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Fresh guidance to help the vision impaired

November 2, 2018

Statements

Helping the building and construction industry to support the navigation of those who are blind or vision impaired is the intent of a newly published standard recently released.

The ‘wayfinding’ standard, AS 1428.4.2:2018 Design for access and mobility Part 4.2 – Means to assist the orientation of people with vision impairment – Wayfinding signs, has been published following broad stakeholder consultation. The wayfinding standard guides the provision of signage within the built environment for people who are blind or vision impaired.

“This standard is an excellent example of Standards Australia working with industry to make the lives of everyday Australians easier,” said CEO of Standards Australia, Dr Bronwyn Evans.

“Developing this standard has been a complex balancing act on the part of the Standards Australia Technical Committee,” said Dr Evans. “The impact and intended benefits of this standard is so far-reaching that representatives of the building and property sector, consumer groups, government departments, architects, and disability advocates were all involved in its drafting and eventual publication.”

“The provision of easily accessible and consistently located signage within the built environment was a key goal for the committee when developing the standard. The resultant standard will particularly benefit people who are blind or have low vision within the community, making it easier for them to navigate around the built environment and enable more independence and engagement in the community,” said Ms Angela Roennfeldt, Chair of the Standards Australia Technical Committee responsible for the standard. “The people to benefit most from this standard will be those who are blind or have low vision and the committee has worked hard to ensure the published standard delivers the best guidance possible.”  

Another achievement in the publication of this standard is that it is being produced in Accessible PDF and DAISY formats, which are designed to be read with commonly available screen reading software used by those with vision impairment.

“Anything done to help those who are blind or vision impaired navigate our built-up areas with confidence is an achievement for the entire Australian public, and a process Standards Australia is proud to be a part of,” said Dr Evans.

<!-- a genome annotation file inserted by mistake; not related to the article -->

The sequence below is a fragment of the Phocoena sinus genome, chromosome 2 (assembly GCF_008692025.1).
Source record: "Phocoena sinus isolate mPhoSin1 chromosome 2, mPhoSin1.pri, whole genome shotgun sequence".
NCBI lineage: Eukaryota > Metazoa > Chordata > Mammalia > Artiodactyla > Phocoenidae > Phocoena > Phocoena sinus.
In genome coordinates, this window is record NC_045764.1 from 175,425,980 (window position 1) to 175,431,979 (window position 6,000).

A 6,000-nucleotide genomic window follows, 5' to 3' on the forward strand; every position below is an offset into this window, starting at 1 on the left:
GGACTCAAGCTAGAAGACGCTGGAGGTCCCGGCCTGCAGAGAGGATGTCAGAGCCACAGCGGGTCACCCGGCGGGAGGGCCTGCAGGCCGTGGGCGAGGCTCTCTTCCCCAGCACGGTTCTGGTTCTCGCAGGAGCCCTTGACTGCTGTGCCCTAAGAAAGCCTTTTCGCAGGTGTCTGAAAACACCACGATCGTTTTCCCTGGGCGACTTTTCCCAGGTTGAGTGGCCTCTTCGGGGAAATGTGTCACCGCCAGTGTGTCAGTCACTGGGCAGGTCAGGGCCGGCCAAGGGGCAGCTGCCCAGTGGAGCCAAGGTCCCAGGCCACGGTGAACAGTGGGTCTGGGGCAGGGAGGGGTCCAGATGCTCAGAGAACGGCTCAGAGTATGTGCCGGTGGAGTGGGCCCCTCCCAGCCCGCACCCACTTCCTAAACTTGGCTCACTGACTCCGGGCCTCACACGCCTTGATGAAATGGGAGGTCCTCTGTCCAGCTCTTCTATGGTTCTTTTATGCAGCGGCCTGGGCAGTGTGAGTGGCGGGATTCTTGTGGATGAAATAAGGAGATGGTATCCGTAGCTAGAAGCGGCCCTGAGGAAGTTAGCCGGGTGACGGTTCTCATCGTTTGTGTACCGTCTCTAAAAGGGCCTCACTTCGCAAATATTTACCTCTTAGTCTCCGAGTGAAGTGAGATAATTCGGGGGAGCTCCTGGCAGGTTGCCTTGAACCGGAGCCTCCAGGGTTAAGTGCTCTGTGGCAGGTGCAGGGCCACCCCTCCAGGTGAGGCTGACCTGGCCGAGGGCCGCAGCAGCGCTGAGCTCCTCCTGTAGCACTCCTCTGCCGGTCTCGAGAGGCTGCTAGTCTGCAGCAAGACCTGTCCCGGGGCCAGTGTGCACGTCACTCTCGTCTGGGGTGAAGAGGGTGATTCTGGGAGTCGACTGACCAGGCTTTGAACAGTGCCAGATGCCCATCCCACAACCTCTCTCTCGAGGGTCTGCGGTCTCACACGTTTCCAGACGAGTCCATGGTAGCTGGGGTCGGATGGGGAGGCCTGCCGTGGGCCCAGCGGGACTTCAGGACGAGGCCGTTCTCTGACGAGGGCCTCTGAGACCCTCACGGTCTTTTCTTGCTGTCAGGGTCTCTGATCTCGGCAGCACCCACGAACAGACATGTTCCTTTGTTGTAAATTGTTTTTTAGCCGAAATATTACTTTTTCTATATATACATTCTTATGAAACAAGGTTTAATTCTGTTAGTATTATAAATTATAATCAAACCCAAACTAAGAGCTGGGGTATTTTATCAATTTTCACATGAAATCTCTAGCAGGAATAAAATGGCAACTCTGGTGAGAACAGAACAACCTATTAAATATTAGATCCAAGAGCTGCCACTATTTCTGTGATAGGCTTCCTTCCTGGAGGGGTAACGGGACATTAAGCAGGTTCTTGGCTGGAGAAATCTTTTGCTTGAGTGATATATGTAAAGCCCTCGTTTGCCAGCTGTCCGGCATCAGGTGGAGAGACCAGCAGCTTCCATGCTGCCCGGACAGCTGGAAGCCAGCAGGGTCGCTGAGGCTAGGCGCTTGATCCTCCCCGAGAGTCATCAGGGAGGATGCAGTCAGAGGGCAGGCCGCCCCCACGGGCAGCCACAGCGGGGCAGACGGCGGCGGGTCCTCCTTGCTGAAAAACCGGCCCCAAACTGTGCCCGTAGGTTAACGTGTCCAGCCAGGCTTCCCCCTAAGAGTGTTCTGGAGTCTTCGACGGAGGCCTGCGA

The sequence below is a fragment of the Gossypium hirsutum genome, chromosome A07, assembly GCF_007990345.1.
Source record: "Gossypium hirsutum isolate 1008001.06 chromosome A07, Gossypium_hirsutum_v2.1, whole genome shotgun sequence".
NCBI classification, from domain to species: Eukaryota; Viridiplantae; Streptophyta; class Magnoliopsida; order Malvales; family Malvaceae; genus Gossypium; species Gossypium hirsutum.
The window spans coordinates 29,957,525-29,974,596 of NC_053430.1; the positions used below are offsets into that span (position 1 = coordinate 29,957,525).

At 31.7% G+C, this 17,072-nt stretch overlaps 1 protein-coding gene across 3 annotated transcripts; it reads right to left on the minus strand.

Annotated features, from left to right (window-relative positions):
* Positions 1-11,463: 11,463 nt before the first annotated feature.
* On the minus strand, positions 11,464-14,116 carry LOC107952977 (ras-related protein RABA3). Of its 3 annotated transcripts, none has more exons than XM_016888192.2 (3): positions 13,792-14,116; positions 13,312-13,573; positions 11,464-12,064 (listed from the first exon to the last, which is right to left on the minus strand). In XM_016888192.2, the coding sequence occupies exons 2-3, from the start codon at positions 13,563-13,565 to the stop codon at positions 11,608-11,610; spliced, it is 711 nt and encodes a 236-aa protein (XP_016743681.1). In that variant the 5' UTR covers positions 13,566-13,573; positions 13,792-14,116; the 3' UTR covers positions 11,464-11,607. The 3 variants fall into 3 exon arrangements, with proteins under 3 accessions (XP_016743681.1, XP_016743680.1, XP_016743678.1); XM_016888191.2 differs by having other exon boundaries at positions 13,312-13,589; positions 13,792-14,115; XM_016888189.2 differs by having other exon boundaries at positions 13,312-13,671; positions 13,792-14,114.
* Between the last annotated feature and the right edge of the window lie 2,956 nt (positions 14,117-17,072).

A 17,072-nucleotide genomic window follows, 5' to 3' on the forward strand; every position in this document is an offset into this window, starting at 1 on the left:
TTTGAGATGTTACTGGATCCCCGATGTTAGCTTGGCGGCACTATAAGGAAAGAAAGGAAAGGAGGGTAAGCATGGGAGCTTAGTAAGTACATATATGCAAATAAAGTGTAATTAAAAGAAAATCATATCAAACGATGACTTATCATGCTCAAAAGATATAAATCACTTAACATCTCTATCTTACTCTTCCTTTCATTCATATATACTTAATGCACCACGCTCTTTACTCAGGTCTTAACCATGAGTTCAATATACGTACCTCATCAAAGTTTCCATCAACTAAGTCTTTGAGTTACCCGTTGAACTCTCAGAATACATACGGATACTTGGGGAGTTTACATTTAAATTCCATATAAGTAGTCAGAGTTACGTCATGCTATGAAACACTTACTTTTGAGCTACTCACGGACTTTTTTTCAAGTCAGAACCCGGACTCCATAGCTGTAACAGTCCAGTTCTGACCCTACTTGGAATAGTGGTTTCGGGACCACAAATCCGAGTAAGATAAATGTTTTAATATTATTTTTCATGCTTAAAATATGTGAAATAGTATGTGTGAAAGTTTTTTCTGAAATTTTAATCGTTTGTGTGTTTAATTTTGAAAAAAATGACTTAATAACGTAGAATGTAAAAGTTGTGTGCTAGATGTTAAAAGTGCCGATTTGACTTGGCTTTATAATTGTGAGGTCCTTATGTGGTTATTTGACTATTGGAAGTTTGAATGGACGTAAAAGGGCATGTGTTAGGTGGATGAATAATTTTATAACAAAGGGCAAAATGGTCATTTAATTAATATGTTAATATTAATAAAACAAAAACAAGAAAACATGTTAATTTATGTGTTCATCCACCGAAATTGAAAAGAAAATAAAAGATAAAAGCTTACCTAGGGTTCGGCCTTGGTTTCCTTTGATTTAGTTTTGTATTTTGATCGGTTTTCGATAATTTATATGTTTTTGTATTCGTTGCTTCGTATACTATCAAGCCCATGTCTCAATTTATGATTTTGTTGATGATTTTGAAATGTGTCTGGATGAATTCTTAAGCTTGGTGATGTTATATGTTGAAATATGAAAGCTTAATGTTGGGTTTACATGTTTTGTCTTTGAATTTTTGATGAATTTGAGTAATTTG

Contact
Communications Department
Fresh guidance to help the vision impaired
Email and link here

Helping the building and construction industry to support the navigation of those who are blind or vision impaired is the intent of a newly published standard recently released.

The ‘wayfinding’ standard, AS 1428.4.2:2018 Design for access and mobility Part 4.2 – Means to assist the orientation of people with vision impairment – Wayfinding signs, has been published following broad stakeholder consultation. The wayfinding standard guides the provision of signage within the built environment for people who are blind or vision impaired.

“This standard is an excellent example of Standards Australia working with industry to make the lives of everyday Australians easier,” said CEO of Standards Australia, Dr Bronwyn Evans.

“Developing this standard has been a complex balancing act on the part of the Standards Australia Technical Committee,” said Dr Evans. “The impact and intended benefits of this standard is so far-reaching that representatives of the building and property sector, consumer groups, government departments, architects, and disability advocates were all involved in its drafting and eventual publication.”

“The provision of easily accessible and consistently located signage within the built environment was a key goal for the committee when developing the standard. The resultant standard will particularly benefit people who are blind or have low vision within the community, making it easier for them to navigate around the built environment and enable more independence and engagement in the community,” said Ms Angela Roennfeldt, Chair of the Standards Australia Technical Committee responsible for the standard. “The people to benefit most from this standard will be those who are blind or have low vision and the committee has worked hard to ensure the published standard delivers the best guidance possible.”  

Another achievement in the publication of this standard is that it is being produced in Accessible PDF and DAISY formats, which are designed to be read with commonly available screen reading software used by those with vision impairment.

“Anything done to help those who are blind or vision impaired navigate our built-up areas with confidence is an achievement for the entire Australian public, and a process Standards Australia is proud to be a part of,” said Dr Evans.

Contact
Communications Department
communications@standards.org.au
communications@standards.org.au
Adam Stingemore
General Manager, Engagement and Communications
+61 2 9237 6086
Chris Larsen
Senior Manager Communications & Design
+ 0431 900 712
Jess Dunne
Communications Manager
+ 61 2 9237 6381